CineMathematics or CinemaThematics. Your choice

Thursday, October 18, 2007

Damn Dirty Apes

This is another entry in the Close-Up Blog-A-Thon over at The House Next Door. Be sure to check out the hub for some great writing. Also, I would like to apologize for my computer refusing to take an adequate screenshot. Unfortunately, there will be no pictures to supplement my arguments. Sorry about that.

The first close-up of 2001: A Space Odyssey seems out of place. On the African plains, night is falling. We see a leopard, and its roars dominate the soundtrack for the rest of the scene. We watch a group of apes huddling for safety among a group of rocks. We see Moonwatcher, the leader of this group, watching over the others alone. Two apes hold each other closely, the first real sign of affection among the apes. And then the close-up.

An ape's face dominates the screen, its eyes wide and constantly moving. This is the first time we have seen an ape's eyes up close, and we see the fear the leopard inspires. This sort of emotion is something we've yet to see so far, and it's something we won't see again until we're introduced to HAL. This is an ape that has human qualities, and it turns out to be more human than David Bowman or Frank Poole. This sort of revelation can be shocking.

In fact, David doesn't truly show emotion until he has already gone to Jupiter and through the monolith. HAL, often described as killing the crew members with ruthless efficiency, acts out of fear. In the infamous scene where HAL reads David and Frank's lips as they talk about shutting him down, most people see HAL as uncaring and calculating. I see it as a creature learning about a threat. Is HAL really supposed to just sit idly while Frank and David turn off all his mental capabilities? No, like any sentient being, HAL needs to fight back. His actions are motivated by the fear of being shut down, and his protest to Dave explicitly tells the audience that this is a being capable of emotion. Dave has never shown fear. He reacts to every situation with pure logic, yet we align ourselves with him because he has become a representative of our species. But the humans here are less human than HAL, and they are less human than the apes we saw before. Dave needs something extraordinary to happen for him to become human.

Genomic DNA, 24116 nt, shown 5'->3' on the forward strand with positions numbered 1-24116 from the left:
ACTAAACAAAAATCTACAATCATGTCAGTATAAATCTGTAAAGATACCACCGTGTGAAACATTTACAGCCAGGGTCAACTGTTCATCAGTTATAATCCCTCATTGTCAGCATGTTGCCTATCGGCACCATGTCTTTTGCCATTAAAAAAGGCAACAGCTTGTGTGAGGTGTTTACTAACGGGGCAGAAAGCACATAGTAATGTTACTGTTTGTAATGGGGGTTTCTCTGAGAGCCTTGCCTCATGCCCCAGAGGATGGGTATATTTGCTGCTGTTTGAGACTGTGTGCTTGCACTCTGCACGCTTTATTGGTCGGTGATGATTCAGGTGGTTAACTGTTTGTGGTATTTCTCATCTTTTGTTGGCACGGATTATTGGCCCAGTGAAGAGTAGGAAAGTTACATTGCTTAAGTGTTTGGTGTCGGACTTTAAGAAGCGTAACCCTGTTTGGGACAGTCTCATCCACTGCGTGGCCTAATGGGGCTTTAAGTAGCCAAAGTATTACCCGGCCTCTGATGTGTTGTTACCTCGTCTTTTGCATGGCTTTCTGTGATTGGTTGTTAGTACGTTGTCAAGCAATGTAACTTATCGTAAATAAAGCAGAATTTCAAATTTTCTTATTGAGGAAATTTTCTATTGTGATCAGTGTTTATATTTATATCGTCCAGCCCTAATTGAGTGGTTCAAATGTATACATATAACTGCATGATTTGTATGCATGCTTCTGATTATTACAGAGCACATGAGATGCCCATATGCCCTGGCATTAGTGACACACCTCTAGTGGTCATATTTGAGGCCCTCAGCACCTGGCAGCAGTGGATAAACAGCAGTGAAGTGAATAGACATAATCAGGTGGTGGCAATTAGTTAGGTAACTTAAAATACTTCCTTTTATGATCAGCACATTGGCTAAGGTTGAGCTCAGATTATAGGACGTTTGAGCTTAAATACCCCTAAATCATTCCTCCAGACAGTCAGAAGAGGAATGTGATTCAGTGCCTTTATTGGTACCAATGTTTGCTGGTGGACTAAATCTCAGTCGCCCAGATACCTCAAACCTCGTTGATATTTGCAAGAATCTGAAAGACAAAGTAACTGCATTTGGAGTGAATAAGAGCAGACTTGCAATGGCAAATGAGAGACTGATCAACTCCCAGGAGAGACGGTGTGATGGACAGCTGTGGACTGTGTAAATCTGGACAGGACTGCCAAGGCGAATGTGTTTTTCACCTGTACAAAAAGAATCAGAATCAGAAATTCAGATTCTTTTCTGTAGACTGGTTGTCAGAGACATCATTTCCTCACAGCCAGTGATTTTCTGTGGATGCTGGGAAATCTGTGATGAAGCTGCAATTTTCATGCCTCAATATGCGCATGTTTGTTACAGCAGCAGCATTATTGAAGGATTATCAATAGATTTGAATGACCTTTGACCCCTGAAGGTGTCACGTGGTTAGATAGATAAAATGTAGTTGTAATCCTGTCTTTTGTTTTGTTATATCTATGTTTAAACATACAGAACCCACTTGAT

That something happens when he passes through the monolith. First he is literally transported, but then he is mentally transported. Once we see the first extreme close-up of Dave's eyeball, I believe we see things shown in his mind. By passing through the monolith, his mind is being altered just as the apes' minds were altered. Dave is learning about the origins of the universe, and so are we. This, I think, explains his state when his ship finally comes to rest in the bedroom. His mind simply isn't ready to process the information that has been given to him. Then we return to a normal close-up of Dave. He is finally frightened. He must become human to surpass humanity. It is only at the end of his body's life that his mind is truly ready to move to the next level. Once he is beyond the state of being human, he does not need to have fear. This is reflected by the close-up of the Starchild. The Starchild is calm, for he is beyond a human state.

The close-up is used in 2001: A Space Odyssey to show the emotion that is so rare in this film. Apes are scared. HAL is scared. Dave is not until his mind is altered. The Starchild is peaceful, maybe even happy. The first glimpse of happiness in the film comes from a being that is beyond human. What does that say about us?

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